US, Philippines Ink Deal on 'Cemetery America Forgot'
Clark Veterans covered in ash since '91 volcano eruption
By Newser Editors and Wire Services
Posted Dec 16, 2013 12:49 PM CST
In this July 1, 2011, file photo, a Clark Veterans Cemetery marker faces more than 8,000 tombstones at the sprawling Clark Economic Zone, a former US Air Force base in Dau, northern Philippines.   (Bullit Marquez)
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(Newser) – US and Philippine officials signed an agreement today for Washington to restore a cemetery north of Manila where the graves of thousands of US veterans and dependents have been covered in ash since Mount Pinatubo's 1991 eruption. The accord calls for the American Battle Monuments Commission to repair and maintain the Clark Veterans Cemetery for at least 10 years. "This brings to a close a three-year campaign effort to get the US cemetery to be remembered," says one US veteran. "We used to call it the cemetery that America forgot."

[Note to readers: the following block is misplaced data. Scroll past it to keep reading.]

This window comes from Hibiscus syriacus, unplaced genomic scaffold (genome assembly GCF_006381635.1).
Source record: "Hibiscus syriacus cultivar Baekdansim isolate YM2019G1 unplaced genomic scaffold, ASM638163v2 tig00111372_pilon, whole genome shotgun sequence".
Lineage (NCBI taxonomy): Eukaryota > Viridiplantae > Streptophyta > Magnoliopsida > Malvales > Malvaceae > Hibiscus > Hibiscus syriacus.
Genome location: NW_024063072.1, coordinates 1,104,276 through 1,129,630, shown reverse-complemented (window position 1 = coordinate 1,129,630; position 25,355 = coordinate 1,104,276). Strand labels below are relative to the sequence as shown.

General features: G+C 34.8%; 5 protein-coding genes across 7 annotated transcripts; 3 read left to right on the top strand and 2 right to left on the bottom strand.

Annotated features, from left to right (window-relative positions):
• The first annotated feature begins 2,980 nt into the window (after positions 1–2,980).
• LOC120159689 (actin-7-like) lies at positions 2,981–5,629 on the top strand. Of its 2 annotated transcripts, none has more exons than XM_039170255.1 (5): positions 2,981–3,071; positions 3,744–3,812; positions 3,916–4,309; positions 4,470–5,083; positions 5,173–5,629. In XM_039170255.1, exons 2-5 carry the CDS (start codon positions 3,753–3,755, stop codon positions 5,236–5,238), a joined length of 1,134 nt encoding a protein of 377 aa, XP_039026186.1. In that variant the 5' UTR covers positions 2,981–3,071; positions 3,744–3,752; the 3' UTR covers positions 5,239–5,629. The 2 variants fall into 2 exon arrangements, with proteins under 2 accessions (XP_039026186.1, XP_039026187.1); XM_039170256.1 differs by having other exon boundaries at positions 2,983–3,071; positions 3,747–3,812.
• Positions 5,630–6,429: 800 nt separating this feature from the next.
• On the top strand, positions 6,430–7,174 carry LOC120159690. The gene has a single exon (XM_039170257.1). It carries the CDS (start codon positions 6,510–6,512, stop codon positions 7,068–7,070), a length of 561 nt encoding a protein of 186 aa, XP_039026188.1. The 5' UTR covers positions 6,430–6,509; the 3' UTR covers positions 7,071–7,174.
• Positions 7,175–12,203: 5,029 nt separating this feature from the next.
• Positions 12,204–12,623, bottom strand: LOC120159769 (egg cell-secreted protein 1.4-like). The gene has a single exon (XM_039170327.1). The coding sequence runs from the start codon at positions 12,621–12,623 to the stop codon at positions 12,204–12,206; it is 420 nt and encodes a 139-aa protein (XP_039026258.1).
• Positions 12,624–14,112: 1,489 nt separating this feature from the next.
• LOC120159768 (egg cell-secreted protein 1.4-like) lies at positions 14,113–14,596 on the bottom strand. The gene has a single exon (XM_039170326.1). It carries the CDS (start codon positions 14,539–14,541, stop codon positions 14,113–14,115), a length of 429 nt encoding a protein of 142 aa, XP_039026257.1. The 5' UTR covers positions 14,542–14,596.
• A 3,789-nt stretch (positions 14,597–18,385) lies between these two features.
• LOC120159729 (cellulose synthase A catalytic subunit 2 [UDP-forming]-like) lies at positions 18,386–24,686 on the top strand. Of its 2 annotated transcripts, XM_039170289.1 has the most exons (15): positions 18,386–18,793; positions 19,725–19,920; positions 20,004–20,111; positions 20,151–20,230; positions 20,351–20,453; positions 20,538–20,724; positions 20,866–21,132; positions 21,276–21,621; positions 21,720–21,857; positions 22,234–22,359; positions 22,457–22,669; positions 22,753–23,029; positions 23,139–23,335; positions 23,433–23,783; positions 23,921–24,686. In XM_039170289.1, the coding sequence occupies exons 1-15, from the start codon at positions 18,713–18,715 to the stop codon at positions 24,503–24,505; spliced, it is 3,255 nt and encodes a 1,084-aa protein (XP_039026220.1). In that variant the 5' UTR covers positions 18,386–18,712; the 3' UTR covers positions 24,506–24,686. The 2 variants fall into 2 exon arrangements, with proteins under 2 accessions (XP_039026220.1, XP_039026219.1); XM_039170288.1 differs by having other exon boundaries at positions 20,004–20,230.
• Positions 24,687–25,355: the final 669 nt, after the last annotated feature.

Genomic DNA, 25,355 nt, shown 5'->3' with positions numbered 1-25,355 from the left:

The US Air Force hastily abandoned Clark Air Base, where the cemetery is located, after Mount Pinatubo's eruption. In 1994, American veterans were shocked to find the 17-acre cemetery covered in ash and weeds with half of its old steel fence looted. Although the cemetery looks tidier today, it is still covered by about a foot of ash, partially burying tombstones and obscuring names, dates, and epitaphs. One retired Army vet who heads a group of American veterans at Clark said an initial US investment of $5 million would bring the cemetery on par with other landcaped burial grounds of US veterans around Manila. The cemetery holds the remains of 8,600 people, including 2,200 Americans and nearly 700 allied Philippine Scouts.